Metaphysical naturalists may be inclined to suggest that they cannot be accused of question-begging in endorsing methodological naturalism, since this methodology is simply a logical extension of their metaphysical views. If one has good reason to believe there exist no nonnatural entities, then one can hardly be faulted for adopting a methodology which refuses to countenance nonnatural causes.
What this suggestion ignores is that metaphysical naturalists typically assert the truth of naturalism on the basis of Ockham's Razor. Very few naturalists are willing to argue that it can be demonstrated that the existence of nonnatural entities is logically impossible. Rather, they assert that there is insufficient evidence for the existence of such entities and that one should, therefore, refuse to posit them.
It seems, however, that the existence of physical events which are best explained on the hypothesis of a nonnatural cause would meet the requirements of Ockham's Razor and thus constitute evidence for a nonnatural entity. For the metaphysical naturalist to adopt a methodology which holds that it is never, even in principle, legitimate to posit a nonnatural cause for a physical event, is to guarantee that the requirements of Ockham's Razor will not be met. This begs the question of whether there exists sufficient evidence to justify belief in nonnatural entities and thus disbelief in metaphysical naturalism, since what is being proposed is a methodology that, by its refusal to countenance the legitimacy of ever postulating a nonnatural cause for a physical event, precludes any marshaling of evidence in favor of nonnatural causes.1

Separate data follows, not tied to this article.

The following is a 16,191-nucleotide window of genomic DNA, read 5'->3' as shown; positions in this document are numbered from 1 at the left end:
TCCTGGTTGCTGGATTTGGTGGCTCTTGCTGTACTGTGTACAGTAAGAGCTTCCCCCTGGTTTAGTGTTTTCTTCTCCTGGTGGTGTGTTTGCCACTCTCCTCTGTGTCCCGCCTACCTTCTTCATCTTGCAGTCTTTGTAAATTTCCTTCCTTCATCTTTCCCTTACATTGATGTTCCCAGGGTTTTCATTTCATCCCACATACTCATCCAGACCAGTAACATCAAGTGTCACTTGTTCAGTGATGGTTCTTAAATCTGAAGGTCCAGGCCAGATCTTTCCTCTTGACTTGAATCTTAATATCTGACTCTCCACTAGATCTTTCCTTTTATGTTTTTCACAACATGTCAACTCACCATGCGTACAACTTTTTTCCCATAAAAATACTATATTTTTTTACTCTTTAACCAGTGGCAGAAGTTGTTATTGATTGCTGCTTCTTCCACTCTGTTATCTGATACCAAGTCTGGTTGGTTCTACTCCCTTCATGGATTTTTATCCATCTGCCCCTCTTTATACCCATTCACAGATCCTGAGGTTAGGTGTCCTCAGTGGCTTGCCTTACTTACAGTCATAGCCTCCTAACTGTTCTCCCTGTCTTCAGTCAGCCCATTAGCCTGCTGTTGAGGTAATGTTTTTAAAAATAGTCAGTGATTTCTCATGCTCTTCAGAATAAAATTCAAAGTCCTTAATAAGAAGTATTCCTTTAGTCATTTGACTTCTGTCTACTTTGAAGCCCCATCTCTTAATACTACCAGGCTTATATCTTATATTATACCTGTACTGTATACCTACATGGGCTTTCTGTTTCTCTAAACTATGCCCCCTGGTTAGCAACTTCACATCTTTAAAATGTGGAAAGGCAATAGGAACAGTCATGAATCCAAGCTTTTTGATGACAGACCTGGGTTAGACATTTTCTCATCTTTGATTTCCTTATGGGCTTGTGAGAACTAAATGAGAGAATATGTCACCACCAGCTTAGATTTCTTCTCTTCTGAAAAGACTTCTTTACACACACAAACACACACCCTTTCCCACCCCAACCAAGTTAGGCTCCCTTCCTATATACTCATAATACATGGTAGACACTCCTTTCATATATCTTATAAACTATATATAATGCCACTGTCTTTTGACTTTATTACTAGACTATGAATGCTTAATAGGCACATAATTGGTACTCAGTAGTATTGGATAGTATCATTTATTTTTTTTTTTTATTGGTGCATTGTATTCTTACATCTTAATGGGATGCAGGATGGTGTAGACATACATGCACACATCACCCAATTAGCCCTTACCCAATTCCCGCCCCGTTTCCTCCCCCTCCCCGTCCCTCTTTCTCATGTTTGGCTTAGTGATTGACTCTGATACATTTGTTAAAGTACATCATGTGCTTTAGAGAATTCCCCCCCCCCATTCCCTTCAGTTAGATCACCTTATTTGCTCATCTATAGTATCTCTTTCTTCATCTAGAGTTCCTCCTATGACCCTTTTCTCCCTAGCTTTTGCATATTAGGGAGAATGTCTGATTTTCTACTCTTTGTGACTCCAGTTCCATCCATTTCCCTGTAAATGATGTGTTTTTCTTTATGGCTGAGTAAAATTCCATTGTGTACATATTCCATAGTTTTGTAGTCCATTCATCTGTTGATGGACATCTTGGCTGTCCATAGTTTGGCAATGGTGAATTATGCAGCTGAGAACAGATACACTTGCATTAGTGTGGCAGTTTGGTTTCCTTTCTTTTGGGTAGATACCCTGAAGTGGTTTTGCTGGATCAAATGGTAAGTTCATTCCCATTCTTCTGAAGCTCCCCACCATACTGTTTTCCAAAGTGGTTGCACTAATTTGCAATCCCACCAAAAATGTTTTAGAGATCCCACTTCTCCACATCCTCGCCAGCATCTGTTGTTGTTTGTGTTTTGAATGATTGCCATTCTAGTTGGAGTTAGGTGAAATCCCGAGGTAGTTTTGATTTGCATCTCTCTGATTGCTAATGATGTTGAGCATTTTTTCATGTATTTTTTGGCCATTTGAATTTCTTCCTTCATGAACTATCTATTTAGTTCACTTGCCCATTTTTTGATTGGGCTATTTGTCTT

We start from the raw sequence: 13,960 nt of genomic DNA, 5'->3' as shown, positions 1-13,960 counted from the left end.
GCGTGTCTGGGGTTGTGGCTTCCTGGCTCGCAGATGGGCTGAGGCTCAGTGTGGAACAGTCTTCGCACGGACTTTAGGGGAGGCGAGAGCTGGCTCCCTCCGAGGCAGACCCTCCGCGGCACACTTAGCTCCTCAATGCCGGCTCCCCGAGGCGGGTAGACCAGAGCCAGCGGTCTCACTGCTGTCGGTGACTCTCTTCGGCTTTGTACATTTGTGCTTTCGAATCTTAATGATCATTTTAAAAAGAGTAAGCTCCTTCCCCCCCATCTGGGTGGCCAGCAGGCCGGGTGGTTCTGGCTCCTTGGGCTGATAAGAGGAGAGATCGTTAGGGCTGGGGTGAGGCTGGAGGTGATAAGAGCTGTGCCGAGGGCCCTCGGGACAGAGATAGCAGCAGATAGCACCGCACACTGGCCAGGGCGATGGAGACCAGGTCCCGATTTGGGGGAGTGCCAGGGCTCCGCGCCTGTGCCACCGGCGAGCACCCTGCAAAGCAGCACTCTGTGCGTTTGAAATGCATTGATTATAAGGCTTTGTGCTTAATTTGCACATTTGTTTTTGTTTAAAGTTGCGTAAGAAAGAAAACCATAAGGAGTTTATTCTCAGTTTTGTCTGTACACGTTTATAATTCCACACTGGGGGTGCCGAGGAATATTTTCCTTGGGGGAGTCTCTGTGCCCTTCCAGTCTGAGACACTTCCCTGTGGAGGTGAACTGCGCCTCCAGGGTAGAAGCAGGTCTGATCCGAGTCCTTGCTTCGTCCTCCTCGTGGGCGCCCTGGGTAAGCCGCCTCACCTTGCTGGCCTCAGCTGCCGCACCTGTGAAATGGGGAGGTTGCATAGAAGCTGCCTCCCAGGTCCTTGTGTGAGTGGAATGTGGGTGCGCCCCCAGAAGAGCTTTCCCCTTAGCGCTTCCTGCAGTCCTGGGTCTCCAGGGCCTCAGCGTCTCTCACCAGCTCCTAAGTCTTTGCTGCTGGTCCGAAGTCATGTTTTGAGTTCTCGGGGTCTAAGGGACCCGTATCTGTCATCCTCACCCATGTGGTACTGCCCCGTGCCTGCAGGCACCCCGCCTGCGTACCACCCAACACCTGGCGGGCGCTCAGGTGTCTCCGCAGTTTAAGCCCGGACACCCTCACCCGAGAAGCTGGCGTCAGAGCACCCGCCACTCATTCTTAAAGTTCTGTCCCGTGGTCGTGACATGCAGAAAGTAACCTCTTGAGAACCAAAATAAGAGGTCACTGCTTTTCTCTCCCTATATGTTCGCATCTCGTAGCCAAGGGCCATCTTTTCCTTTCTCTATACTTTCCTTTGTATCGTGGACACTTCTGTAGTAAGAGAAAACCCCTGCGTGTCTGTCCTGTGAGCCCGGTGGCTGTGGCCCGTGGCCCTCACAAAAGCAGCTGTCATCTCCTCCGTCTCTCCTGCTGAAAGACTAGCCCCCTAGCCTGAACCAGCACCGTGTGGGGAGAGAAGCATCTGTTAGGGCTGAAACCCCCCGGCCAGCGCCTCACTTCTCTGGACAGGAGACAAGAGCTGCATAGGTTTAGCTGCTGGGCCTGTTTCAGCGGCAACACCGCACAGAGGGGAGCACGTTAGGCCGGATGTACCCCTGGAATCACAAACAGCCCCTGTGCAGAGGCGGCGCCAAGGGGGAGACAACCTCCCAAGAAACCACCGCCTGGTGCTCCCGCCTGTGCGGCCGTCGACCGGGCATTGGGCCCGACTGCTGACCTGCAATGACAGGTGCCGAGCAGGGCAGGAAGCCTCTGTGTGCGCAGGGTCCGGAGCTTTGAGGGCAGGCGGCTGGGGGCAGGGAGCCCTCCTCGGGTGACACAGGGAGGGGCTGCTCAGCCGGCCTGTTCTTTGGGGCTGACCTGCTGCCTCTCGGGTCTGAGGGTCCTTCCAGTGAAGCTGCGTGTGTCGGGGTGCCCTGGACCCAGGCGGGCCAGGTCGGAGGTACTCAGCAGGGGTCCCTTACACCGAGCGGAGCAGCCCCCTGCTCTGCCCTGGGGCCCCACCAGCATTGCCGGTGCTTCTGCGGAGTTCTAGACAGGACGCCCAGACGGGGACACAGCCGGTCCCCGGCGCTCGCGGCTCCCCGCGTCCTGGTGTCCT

Larmer, Robert A. "Is Methodological Naturalism Question-Begging?" Philosophia Christi 5.1 (2003): 113. Print.
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